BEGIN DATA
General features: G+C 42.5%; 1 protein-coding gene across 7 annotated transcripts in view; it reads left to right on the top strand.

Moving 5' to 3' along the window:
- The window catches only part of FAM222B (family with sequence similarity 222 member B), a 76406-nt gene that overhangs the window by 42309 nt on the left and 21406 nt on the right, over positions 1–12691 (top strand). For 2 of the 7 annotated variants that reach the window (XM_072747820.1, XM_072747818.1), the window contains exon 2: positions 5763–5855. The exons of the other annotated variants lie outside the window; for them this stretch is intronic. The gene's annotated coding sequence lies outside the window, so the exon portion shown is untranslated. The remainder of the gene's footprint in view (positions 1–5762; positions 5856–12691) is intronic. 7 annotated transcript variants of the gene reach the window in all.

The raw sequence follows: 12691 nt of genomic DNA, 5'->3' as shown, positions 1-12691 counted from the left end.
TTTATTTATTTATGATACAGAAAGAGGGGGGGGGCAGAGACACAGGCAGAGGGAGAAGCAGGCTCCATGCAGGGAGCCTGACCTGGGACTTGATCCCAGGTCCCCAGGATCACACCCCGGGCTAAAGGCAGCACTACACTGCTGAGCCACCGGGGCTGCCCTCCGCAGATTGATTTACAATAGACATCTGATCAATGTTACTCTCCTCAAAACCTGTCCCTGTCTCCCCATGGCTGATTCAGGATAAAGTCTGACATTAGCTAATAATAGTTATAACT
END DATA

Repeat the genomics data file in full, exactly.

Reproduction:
General features: G+C 42.5%; 1 protein-coding gene across 7 annotated transcripts in view; it reads left to right on the top strand.

Moving 5' to 3' along the window:
- The window catches only part of FAM222B (family with sequence similarity 222 member B), a 76406-nt gene that overhangs the window by 42309 nt on the left and 21406 nt on the right, over positions 1–12691 (top strand). For 2 of the 7 annotated variants that reach the window (XM_072747820.1, XM_072747818.1), the window contains exon 2: positions 5763–5855. The exons of the other annotated variants lie outside the window; for them this stretch is intronic. The gene's annotated coding sequence lies outside the window, so the exon portion shown is untranslated. The remainder of the gene's footprint in view (positions 1–5762; positions 5856–12691) is intronic. 7 annotated transcript variants of the gene reach the window in all.

The raw sequence follows: 12691 nt of genomic DNA, 5'->3' as shown, positions 1-12691 counted from the left end.
TTTATTTATTTATGATACAGAAAGAGGGGGGGGGCAGAGACACAGGCAGAGGGAGAAGCAGGCTCCATGCAGGGAGCCTGACCTGGGACTTGATCCCAGGTCCCCAGGATCACACCCCGGGCTAAAGGCAGCACTACACTGCTGAGCCACCGGGGCTGCCCTCCGCAGATTGATTTACAATAGACATCTGATCAATGTTACTCTCCTCAAAACCTGTCCCTGTCTCCCCATGGCTGATTCAGGATAAAGTCTGACATTAGCTAATAATAGTTATAACT